MEP Restaurant Commercials

As Teacher David and I are coming to the end of our joint-class restaurant projects, we’ve been editing the commercials the students wrote. This project has been a ton of fun and the kids have really enjoyed the commercial portion.

Commercials range from sweet advertisements to teacher David as Helen of Troy to me as a murderous robber. One thing has remained consistent, though: they’ve all been funny! Click the link below to watch the A&B Korean Restaurant’s commercial.

Politeness in English

One thing, that you’ll notice in Thailand is how rude the students can appear to sound. It’s not even that they’re intentionally being rude, it’s just that they don’t know how to be polite in English.

In Thai, it’s polite to say what you want very directly by just adding “krap,” or “ka” to the end of it. Example: “ow namplao” (I want drinking water) can be made polite by adding the above to particles (krap or ka) to the end. If you were to say something so directly in English, it might come off as being a bit rude. It’s even common to just say: “water,” instead of “I want water” in a restaurant situation, and it’s polite as long as you don’t forget the “ka” or “Krap” at the end. If your reply to “would you like anything thing to drink?” in a restaurant was simply “beer,” you might be looked at as someone with slightly poor manners.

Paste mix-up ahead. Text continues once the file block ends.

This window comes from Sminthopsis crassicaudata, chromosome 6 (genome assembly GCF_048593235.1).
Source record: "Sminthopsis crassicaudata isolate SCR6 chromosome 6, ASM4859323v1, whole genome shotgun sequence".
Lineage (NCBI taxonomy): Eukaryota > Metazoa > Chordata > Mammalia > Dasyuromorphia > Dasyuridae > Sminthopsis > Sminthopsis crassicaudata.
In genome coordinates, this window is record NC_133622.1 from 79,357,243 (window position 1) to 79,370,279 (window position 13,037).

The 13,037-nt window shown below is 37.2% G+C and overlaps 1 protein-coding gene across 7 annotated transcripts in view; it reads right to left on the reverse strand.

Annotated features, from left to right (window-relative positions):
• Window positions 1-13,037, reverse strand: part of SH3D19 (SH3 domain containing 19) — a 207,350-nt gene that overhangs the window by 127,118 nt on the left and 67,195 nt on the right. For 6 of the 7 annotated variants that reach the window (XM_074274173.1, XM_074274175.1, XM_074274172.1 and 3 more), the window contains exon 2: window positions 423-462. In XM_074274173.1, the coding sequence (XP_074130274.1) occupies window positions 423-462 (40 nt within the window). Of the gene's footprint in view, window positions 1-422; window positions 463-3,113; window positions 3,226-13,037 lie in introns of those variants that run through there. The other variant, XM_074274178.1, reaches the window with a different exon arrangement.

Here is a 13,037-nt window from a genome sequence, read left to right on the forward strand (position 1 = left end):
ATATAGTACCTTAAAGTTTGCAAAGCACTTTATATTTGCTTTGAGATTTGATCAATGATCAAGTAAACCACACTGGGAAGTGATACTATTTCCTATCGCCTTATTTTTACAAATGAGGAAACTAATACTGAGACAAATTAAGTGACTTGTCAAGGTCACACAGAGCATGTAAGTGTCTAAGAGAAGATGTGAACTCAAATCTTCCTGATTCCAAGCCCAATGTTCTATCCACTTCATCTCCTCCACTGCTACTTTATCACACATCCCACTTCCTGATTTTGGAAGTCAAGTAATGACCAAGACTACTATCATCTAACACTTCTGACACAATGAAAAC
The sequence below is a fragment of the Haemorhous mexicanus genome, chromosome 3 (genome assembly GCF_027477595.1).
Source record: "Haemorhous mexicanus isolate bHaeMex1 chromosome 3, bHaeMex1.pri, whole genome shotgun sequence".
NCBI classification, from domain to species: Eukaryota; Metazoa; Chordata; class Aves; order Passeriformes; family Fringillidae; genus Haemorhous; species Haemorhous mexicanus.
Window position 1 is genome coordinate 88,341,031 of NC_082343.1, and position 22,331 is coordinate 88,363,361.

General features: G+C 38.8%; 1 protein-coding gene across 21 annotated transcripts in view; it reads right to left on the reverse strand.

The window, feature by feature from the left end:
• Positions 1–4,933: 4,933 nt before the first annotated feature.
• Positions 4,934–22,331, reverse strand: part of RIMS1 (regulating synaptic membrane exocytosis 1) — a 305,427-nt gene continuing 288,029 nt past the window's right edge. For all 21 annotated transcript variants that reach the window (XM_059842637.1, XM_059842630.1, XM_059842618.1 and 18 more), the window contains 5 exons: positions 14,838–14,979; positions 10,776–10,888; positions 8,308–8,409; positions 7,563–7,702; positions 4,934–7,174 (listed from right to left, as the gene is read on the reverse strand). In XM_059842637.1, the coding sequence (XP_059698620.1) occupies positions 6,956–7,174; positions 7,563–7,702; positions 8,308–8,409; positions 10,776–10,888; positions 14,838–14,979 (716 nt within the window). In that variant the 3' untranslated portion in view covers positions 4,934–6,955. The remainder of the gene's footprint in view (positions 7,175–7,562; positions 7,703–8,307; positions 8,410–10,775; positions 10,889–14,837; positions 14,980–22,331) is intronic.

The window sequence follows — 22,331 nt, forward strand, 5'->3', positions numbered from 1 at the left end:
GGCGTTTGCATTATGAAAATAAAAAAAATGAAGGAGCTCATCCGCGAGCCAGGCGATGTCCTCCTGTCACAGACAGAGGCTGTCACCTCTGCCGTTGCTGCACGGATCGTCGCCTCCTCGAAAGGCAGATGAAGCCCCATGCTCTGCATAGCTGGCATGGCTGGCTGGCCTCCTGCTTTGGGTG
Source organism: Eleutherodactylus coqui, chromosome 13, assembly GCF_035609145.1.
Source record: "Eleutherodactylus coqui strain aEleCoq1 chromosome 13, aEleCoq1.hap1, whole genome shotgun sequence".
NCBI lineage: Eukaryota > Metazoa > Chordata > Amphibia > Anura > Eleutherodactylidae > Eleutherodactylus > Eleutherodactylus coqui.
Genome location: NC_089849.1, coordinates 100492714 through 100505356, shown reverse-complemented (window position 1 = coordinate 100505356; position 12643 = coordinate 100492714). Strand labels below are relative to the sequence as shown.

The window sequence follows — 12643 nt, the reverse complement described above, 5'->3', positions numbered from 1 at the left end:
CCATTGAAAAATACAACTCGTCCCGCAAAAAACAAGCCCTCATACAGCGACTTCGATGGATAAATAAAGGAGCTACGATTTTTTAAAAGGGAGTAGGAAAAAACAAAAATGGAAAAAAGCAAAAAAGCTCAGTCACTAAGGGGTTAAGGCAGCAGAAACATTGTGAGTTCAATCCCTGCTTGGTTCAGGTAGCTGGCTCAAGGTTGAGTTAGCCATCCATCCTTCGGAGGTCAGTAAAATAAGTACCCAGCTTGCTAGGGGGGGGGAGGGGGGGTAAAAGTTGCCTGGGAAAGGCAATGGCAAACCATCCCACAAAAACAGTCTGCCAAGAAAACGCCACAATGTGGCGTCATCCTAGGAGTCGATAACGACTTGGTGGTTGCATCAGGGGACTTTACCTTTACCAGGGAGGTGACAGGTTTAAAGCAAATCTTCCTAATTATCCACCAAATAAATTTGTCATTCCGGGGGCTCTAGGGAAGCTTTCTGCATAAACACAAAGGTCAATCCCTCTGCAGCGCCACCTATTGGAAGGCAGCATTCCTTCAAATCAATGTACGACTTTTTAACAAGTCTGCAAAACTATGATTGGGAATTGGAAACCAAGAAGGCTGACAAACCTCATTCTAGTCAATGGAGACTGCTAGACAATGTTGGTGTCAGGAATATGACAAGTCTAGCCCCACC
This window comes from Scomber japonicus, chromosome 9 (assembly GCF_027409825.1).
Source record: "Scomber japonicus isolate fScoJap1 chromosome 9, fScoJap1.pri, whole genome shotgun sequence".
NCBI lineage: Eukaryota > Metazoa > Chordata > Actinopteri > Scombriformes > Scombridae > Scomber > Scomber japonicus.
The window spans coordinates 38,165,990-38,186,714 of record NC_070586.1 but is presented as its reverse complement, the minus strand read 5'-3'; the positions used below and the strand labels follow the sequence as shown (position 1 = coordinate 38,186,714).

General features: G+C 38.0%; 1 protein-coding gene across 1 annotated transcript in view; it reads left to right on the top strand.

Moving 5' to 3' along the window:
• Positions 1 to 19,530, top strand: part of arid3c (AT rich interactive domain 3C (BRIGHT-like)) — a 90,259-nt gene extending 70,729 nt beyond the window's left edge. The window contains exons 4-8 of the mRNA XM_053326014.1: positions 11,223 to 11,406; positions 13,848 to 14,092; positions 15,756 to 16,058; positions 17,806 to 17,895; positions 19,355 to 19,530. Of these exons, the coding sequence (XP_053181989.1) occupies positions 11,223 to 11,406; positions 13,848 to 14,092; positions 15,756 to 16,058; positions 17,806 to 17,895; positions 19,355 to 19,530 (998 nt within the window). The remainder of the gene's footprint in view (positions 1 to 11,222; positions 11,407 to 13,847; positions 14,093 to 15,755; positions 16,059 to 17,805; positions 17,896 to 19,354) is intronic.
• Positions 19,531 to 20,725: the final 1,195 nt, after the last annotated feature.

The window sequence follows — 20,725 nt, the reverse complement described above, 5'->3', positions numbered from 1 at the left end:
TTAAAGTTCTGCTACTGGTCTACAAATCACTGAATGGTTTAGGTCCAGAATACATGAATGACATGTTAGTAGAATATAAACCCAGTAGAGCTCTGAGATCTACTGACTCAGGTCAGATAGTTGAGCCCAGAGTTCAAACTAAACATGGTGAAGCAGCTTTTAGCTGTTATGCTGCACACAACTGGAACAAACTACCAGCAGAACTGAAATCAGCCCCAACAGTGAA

Something we do in English, to be polite, is to use indirect methods of communication (Do you have a pen? vs Give me a pen.) Lately, I’ve been trying to convey this to my students, whose usual method of asking me for candy is “Give me candy!” or if I’m lucky, “Give me candy….please.” I’ve been trying to do this primarily by using the restaurant as a platform for polite communication.

It’s easy to get frustrated with the students and, at times, the adults in Thailand as well. Something we always have to remember though, is that it’s a different language and culture, and most of the time, they don’t even realize they’re being rude; often times, they just don’t know how to be polite, even if they intend their message to be so.